We have launched E-mail Alert service,subscribers can receive the latest catalogues free of charge

You Are Here: Home > Reports

The Scale of the Chinese Government from a Comparative Perspective: Fiscal Revenue (No.189, 2018)


By Gao Shiji, Xu Wei & Xu Xiaoxin, Fundamental Field Research Team of “National Governance System and Capability”, DRC

Research Report, No.189, 2018 (Total 5464) 2018-11-8

Abstract: This report analyzes the trend of the Chinese governmental revenue changes in the past 20 years from the perspective of transnational comparison and compares it with those of the OECD governments from vertical and horizontal angles. The results show that due to the substantial increase of revenues brought by land transferring, the budgetary and off-budget government revenue of China takes up 31 percent in the country’s total GDP currently, lower than the average level of OECD countries which stands at 42 percent and also lower but close to those of Japan, South Korea and the United States. Generally speaking, increasing functions of a government will lead to the expansion of its scale. Therefore, small governments are not always the best. In terms of fiscal revenue, China’s current government scale is compatible with its stage of development. Allowing governmental fiscal revenue to maintain a relatively high proportion is also feasible in China due to the country’s unique conditions. A typical feature of Chinese disposable income structure is that enterprises take up a large proportion while residential sectors a small one. Therefore, China needs to further improve its fiscal structure and further benefit the public with its revenue while maintaining appropriate fiscal revenue scale.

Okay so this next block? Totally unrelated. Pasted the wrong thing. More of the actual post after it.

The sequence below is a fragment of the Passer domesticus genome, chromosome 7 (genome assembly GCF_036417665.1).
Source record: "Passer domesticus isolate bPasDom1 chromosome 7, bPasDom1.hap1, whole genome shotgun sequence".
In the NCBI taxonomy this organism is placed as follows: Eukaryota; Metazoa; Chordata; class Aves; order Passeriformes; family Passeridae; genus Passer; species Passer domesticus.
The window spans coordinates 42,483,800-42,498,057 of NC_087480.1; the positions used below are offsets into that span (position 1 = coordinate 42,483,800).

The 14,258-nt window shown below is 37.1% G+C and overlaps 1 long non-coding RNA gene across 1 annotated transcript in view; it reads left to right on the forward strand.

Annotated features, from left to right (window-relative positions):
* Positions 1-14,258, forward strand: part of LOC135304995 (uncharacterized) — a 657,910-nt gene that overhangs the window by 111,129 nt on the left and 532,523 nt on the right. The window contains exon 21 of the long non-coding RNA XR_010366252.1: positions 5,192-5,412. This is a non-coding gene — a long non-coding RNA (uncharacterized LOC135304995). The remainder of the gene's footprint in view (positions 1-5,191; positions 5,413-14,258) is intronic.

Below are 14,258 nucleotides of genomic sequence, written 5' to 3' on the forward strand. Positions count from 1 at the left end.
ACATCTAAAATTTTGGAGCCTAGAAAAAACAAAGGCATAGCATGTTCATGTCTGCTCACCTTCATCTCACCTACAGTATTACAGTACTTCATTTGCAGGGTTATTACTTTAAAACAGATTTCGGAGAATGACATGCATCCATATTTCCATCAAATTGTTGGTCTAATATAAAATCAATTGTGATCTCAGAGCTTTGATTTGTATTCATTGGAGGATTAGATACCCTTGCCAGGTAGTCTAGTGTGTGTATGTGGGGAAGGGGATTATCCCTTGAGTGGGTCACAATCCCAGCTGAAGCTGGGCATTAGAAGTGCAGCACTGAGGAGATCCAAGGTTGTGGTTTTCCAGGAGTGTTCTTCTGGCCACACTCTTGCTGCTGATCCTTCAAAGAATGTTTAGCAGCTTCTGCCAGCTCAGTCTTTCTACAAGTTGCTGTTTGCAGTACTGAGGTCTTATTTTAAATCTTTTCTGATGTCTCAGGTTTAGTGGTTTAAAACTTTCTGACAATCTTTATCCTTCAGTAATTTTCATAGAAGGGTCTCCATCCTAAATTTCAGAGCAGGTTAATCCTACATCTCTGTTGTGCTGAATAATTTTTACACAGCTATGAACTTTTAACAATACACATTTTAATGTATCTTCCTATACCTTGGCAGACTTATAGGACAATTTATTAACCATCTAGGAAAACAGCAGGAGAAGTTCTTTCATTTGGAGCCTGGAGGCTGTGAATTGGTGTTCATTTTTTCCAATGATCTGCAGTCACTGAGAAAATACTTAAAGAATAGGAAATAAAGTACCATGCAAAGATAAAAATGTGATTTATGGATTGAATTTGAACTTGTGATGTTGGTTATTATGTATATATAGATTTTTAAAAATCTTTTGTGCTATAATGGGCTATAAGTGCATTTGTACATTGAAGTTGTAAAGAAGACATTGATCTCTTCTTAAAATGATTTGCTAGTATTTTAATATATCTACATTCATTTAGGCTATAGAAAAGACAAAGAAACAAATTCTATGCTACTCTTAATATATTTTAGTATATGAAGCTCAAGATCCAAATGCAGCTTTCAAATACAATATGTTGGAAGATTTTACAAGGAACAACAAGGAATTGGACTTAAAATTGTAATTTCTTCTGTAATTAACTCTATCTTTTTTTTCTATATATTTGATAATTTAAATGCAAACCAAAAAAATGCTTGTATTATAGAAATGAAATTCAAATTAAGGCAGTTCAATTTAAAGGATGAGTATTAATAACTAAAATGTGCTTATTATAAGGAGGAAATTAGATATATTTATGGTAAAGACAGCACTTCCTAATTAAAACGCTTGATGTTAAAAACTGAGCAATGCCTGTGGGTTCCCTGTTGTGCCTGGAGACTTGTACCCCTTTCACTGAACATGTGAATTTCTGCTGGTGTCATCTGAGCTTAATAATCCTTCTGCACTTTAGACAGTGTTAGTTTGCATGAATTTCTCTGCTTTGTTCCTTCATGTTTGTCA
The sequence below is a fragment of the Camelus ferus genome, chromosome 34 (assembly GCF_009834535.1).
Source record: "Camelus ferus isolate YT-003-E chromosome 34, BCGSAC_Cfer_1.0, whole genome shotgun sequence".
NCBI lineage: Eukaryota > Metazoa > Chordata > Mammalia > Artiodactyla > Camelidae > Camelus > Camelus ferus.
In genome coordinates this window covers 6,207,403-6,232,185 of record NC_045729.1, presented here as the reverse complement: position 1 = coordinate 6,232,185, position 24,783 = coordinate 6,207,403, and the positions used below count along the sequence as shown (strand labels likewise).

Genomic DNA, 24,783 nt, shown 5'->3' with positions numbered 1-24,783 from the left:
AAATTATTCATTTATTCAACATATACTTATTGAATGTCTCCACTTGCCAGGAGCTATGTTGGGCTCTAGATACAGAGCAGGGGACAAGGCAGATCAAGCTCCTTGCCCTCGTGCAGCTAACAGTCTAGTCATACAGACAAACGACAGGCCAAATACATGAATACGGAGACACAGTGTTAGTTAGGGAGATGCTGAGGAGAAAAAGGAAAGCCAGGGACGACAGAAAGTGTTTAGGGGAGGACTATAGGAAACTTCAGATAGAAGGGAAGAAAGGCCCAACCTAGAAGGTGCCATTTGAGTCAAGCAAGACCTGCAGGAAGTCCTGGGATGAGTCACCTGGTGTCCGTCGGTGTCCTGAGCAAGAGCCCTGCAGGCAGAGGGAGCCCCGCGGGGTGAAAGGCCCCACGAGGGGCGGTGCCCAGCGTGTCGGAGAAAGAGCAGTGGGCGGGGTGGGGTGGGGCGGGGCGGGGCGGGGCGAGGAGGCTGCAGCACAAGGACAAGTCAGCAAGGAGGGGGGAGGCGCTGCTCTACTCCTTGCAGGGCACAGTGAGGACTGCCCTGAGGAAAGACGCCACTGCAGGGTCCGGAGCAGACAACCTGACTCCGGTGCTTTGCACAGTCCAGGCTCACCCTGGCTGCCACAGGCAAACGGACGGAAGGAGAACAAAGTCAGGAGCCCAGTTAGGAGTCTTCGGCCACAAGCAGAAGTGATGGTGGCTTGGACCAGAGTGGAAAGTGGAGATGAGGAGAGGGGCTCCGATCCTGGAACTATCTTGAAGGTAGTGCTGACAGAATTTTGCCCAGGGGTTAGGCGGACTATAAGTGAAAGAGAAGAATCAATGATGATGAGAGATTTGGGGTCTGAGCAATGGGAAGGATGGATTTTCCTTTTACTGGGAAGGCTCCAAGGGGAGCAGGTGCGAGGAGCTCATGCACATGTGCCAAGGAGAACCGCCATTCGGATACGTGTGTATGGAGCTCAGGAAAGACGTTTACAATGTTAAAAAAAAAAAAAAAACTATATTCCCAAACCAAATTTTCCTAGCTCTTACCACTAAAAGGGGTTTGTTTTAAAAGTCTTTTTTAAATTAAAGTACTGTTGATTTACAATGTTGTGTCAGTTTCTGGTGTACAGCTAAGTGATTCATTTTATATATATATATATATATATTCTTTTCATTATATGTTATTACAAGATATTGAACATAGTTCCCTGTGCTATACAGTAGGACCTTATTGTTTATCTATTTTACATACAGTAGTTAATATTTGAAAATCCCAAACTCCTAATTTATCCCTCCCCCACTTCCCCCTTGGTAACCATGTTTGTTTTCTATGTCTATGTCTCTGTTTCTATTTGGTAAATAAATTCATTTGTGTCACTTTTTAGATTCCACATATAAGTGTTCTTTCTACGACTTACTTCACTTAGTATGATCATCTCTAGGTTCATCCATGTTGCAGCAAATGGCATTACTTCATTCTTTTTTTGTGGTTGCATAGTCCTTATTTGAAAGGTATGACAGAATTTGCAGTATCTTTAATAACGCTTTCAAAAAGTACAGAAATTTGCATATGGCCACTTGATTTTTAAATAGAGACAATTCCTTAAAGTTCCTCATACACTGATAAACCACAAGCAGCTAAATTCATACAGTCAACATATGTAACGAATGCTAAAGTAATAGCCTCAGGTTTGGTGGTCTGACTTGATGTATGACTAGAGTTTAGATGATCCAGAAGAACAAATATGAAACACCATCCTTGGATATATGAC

Keywords: fiscal revenue, comparative perspective, OECD countries, modern nation development